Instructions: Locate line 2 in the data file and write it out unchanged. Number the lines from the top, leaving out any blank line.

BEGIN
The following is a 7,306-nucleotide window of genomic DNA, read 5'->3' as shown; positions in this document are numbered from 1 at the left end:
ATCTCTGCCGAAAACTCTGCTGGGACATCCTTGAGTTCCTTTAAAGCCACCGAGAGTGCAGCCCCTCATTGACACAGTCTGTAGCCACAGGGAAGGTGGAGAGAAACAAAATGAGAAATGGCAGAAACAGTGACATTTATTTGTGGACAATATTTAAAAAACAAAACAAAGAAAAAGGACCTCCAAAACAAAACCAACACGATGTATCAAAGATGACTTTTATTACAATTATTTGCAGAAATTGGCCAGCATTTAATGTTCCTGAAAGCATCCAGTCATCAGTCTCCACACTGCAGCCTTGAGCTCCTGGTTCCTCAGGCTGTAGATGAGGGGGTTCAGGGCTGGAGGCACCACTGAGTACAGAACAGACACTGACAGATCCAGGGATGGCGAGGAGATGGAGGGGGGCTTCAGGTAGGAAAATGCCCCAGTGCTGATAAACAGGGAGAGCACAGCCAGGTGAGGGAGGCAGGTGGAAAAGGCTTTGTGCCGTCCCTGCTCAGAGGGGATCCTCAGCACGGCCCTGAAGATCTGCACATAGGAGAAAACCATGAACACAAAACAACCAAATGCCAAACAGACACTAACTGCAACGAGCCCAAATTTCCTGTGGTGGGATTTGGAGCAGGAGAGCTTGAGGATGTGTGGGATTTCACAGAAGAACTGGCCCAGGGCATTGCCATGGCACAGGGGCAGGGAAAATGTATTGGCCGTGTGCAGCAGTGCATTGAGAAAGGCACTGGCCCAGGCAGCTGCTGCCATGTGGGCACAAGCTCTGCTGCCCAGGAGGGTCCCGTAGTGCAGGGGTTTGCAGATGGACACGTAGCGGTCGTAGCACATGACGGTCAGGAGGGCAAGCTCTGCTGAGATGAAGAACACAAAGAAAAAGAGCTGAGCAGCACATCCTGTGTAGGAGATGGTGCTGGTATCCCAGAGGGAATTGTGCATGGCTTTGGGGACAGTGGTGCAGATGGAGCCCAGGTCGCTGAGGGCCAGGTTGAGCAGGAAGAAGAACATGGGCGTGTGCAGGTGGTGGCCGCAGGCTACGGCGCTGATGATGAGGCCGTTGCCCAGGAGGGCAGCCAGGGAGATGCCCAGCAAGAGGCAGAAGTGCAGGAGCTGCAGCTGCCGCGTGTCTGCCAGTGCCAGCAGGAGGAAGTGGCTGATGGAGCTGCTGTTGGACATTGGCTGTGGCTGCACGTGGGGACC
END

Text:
ATCTCTGCCGAAAACTCTGCTGGGACATCCTTGAGTTCCTTTAAAGCCACCGAGAGTGCAGCCCCTCATTGACACAGTCTGTAGCCACAGGGAAGGTGGAGAGAAACAAAATGAGAAATGGCAGAAACAGTGACATTTATTTGTGGACAATATTTAAAAAACAAAACAAAGAAAAAGGACCTCCAAAACAAAACCAACACGATGTATCAAAGATGACTTTTATTACAATTATTTGCAGAAATTGGCCAGCATTTAATGTTCCTGAAAGCATCCAGTCATCAGTCTCCACACTGCAGCCTTGAGCTCCTGGTTCCTCAGGCTGTAGATGAGGGGGTTCAGGGCTGGAGGCACCACTGAGTACAGAACAGACACTGACAGATCCAGGGATGGCGAGGAGATGGAGGGGGGCTTCAGGTAGGAAAATGCCCCAGTGCTGATAAACAGGGAGAGCACAGCCAGGTGAGGGAGGCAGGTGGAAAAGGCTTTGTGCCGTCCCTGCTCAGAGGGGATCCTCAGCACGGCCCTGAAGATCTGCACATAGGAGAAAACCATGAACACAAAACAACCAAATGCCAAACAGACACTAACTGCAACGAGCCCAAATTTCCTGTGGTGGGATTTGGAGCAGGAGAGCTTGAGGATGTGTGGGATTTCACAGAAGAACTGGCCCAGGGCATTGCCATGGCACAGGGGCAGGGAAAATGTATTGGCCGTGTGCAGCAGTGCATTGAGAAAGGCACTGGCCCAGGCAGCTGCTGCCATGTGGGCACAAGCTCTGCTGCCCAGGAGGGTCCCGTAGTGCAGGGGTTTGCAGATGGACACGTAGCGGTCGTAGCACATGACGGTCAGGAGGGCAAGCTCTGCTGAGATGAAGAACACAAAGAAAAAGAGCTGAGCAGCACATCCTGTGTAGGAGATGGTGCTGGTATCCCAGAGGGAATTGTGCATGGCTTTGGGGACAGTGGTGCAGATGGAGCCCAGGTCGCTGAGGGCCAGGTTGAGCAGGAAGAAGAACATGGGCGTGTGCAGGTGGTGGCCGCAGGCTACGGCGCTGATGATGAGGCCGTTGCCCAGGAGGGCAGCCAGGGAGATGCCCAGCAAGAGGCAGAAGTGCAGGAGCTGCAGCTGCCGCGTGTCTGCCAGTGCCAGCAGGAGGAAGTGGCTGATGGAGCTGCTGTTGGACATTGGCTGTGGCTGCACGTGGGGACC